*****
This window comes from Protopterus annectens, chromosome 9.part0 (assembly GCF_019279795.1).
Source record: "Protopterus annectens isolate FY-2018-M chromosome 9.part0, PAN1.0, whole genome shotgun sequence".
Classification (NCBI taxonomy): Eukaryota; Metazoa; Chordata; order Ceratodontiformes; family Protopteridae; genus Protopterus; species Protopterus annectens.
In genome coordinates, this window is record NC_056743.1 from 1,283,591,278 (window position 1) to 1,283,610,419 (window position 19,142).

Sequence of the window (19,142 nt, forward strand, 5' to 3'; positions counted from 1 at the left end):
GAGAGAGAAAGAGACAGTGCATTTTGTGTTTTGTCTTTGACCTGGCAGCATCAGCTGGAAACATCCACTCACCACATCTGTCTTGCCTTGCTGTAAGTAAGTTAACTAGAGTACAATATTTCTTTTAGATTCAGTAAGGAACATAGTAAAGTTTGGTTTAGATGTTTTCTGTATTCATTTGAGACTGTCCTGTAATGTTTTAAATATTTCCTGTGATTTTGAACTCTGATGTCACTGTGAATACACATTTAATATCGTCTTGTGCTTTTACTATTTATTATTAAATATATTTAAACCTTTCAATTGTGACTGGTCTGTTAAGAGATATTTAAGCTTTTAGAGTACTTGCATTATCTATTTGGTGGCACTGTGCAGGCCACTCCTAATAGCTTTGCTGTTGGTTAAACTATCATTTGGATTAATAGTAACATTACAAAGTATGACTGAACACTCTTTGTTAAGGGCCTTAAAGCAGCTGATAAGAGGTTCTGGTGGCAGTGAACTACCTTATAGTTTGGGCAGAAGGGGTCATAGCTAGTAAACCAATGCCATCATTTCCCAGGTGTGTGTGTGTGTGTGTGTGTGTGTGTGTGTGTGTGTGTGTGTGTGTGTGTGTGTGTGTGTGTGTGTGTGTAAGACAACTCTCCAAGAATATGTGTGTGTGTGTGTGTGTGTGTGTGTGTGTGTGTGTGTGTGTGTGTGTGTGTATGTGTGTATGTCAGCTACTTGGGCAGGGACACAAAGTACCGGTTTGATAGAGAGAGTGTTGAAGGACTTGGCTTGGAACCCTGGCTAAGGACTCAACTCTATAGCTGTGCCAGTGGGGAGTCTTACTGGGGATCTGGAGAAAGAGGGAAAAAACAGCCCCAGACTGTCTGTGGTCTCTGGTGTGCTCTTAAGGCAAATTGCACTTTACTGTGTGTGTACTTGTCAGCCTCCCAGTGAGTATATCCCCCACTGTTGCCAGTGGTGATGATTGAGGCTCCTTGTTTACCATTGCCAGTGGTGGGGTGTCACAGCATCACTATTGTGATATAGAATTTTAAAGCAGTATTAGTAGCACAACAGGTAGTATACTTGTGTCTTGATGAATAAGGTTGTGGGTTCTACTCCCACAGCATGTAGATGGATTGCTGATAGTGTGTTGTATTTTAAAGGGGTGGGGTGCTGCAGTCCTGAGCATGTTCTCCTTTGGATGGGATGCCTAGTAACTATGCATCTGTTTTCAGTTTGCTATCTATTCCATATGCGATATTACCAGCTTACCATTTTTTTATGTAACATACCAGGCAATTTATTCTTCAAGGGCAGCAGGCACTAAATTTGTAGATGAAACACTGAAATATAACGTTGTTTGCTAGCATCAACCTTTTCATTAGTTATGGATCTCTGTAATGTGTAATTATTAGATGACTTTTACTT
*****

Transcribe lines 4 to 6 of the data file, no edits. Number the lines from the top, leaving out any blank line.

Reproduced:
In genome coordinates, this window is record NC_056743.1 from 1,283,591,278 (window position 1) to 1,283,610,419 (window position 19,142).

Sequence of the window (19,142 nt, forward strand, 5' to 3'; positions counted from 1 at the left end):
GAGAGAGAAAGAGACAGTGCATTTTGTGTTTTGTCTTTGACCTGGCAGCATCAGCTGGAAACATCCACTCACCACATCTGTCTTGCCTTGCTGTAAGTAAGTTAACTAGAGTACAATATTTCTTTTAGATTCAGTAAGGAACATAGTAAAGTTTGGTTTAGATGTTTTCTGTATTCATTTGAGACTGTCCTGTAATGTTTTAAATATTTCCTGTGATTTTGAACTCTGATGTCACTGTGAATACACATTTAATATCGTCTTGTGCTTTTACTATTTATTATTAAATATATTTAAACCTTTCAATTGTGACTGGTCTGTTAAGAGATATTTAAGCTTTTAGAGTACTTGCATTATCTATTTGGTGGCACTGTGCAGGCCACTCCTAATAGCTTTGCTGTTGGTTAAACTATCATTTGGATTAATAGTAACATTACAAAGTATGACTGAACACTCTTTGTTAAGGGCCTTAAAGCAGCTGATAAGAGGTTCTGGTGGCAGTGAACTACCTTATAGTTTGGGCAGAAGGGGTCATAGCTAGTAAACCAATGCCATCATTTCCCAGGTGTGTGTGTGTGTGTGTGTGTGTGTGTGTGTGTGTGTGTGTGTGTGTGTGTGTGTGTGTGTGTGTGTGTGTAAGACAACTCTCCAAGAATATGTGTGTGTGTGTGTGTGTGTGTGTGTGTGTGTGTGTGTGTGTGTGTGTGTGTATGTGTGTATGTCAGCTACTTGGGCAGGGACACAAAGTACCGGTTTGATAGAGAGAGTGTTGAAGGACTTGGCTTGGAACCCTGGCTAAGGACTCAACTCTATAGCTGTGCCAGTGGGGAGTCTTACTGGGGATCTGGAGAAAGAGGGAAAAAACAGCCCCAGACTGTCTGTGGTCTCTGGTGTGCTCTTAAGGCAAATTGCACTTTACTGTGTGTGTACTTGTCAGCCTCCCAGTGAGTATATCCCCCACTGTTGCCAGTGGTGATGATTGAGGCTCCTTGTTTACCATTGCCAGTGGTGGGGTGTCACAGCATCACTATTGTGATATAGAATTTTAAAGCAGTATTAGTAGCACAACAGGTAGTATACTTGTGTCTTGATGAATAAGGTTGTGGGTTCTACTCCCACAGCATGTAGATGGATTGCTGATAGTGTGTTGTATTTTAAAGGGGTGGGGTGCTGCAGTCCTGAGCATGTTCTCCTTTGGATGGGATGCCTAGTAACTATGCATCTGTTTTCAGTTTGCTATCTATTCCATATGCGATATTACCAGCTTACCATTTTTTTATGTAACATACCAGGCAATTTATTCTTCAAGGGCAGCAGGCACTAAATTTGTAGATGAAACACTGAAATATAACGTTGTTTGCTAGCATCAACCTTTTCATTAGTTATGGATCTCTGTAATGTGTAATTATTAGATGACTTTTACTT